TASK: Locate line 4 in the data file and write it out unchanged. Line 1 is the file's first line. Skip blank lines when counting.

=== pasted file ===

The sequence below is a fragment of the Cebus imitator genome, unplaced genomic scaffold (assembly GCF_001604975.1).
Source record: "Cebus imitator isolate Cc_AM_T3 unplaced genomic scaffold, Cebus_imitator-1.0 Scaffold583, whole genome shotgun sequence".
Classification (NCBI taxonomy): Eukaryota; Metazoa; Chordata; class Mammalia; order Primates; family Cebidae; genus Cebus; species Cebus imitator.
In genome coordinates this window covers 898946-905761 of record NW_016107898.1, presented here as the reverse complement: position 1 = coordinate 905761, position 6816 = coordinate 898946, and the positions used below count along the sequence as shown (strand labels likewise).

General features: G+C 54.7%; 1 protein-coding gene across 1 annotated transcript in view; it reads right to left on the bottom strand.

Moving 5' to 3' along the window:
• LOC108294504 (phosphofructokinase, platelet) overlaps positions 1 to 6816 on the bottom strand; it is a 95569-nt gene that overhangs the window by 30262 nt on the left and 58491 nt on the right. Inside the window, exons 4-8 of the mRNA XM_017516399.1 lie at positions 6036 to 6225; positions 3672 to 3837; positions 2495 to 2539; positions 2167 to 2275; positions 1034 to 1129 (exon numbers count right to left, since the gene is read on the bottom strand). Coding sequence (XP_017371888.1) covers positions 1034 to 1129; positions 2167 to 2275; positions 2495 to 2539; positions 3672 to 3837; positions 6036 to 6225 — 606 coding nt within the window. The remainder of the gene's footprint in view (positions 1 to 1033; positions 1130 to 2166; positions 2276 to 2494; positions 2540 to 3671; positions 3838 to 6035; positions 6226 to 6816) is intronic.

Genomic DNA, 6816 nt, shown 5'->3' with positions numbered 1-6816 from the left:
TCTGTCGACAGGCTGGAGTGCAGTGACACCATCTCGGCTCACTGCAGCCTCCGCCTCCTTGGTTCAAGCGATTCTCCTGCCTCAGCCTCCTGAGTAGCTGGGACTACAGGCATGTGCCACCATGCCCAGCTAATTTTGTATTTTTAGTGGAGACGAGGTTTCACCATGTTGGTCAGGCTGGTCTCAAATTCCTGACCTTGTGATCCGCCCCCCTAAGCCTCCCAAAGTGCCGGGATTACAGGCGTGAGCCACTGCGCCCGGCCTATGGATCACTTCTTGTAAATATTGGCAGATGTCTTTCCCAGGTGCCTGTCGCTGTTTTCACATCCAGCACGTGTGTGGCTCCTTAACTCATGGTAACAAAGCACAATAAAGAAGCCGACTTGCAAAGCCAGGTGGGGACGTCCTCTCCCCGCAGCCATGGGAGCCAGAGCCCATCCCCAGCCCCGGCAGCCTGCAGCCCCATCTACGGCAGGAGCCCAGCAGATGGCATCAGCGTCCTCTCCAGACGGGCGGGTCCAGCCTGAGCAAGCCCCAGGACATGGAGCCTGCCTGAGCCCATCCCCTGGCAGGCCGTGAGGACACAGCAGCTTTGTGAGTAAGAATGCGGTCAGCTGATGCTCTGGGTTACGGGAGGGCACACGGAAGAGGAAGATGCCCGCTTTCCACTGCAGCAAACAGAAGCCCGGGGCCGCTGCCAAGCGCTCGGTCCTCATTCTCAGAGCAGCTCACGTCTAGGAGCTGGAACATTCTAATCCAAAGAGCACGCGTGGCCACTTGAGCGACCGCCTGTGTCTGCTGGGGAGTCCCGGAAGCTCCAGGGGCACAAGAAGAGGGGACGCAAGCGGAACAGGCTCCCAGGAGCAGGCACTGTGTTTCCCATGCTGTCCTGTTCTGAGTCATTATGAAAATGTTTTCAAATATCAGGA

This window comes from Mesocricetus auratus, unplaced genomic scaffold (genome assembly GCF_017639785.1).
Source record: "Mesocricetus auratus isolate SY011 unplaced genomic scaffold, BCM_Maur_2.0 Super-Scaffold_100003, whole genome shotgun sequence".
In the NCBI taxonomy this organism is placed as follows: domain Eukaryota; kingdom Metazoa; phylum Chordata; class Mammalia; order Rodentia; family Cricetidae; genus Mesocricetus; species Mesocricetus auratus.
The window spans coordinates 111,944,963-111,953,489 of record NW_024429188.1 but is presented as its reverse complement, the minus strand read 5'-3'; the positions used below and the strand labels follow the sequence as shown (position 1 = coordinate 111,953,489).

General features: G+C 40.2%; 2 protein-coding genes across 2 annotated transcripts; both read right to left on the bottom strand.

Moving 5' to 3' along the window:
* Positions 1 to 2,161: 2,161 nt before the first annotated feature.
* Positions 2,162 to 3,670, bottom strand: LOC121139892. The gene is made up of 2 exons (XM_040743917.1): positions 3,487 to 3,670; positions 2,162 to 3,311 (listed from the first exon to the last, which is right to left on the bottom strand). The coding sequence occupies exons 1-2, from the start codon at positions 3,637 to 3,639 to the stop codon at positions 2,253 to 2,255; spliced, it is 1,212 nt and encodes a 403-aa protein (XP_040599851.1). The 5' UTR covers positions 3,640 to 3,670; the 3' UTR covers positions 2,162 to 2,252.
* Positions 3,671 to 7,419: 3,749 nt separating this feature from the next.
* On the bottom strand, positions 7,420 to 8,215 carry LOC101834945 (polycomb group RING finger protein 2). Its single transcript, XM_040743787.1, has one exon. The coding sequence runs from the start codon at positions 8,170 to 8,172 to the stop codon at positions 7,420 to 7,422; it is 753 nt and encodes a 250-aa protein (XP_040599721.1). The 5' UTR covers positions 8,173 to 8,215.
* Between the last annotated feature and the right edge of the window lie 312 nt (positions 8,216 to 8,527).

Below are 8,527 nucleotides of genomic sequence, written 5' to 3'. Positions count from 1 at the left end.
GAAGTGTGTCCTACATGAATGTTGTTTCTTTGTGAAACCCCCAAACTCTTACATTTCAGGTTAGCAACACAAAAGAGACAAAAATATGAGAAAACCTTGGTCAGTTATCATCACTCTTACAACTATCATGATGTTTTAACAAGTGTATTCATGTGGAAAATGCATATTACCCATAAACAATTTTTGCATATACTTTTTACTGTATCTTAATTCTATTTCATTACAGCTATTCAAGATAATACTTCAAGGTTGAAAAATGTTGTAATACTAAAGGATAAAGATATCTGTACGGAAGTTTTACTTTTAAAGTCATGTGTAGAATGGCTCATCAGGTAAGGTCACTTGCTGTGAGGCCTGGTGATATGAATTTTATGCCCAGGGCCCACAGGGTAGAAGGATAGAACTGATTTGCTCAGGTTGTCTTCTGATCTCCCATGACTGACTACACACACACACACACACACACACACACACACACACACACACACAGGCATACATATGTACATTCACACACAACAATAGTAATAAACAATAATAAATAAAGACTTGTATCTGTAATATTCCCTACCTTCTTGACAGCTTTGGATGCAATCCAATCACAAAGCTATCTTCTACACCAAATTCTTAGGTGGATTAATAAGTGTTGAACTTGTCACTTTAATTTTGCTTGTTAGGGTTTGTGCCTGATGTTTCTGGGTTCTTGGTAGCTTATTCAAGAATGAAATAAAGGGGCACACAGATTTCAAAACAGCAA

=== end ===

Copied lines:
In genome coordinates this window covers 898946-905761 of record NW_016107898.1, presented here as the reverse complement: position 1 = coordinate 905761, position 6816 = coordinate 898946, and the positions used below count along the sequence as shown (strand labels likewise).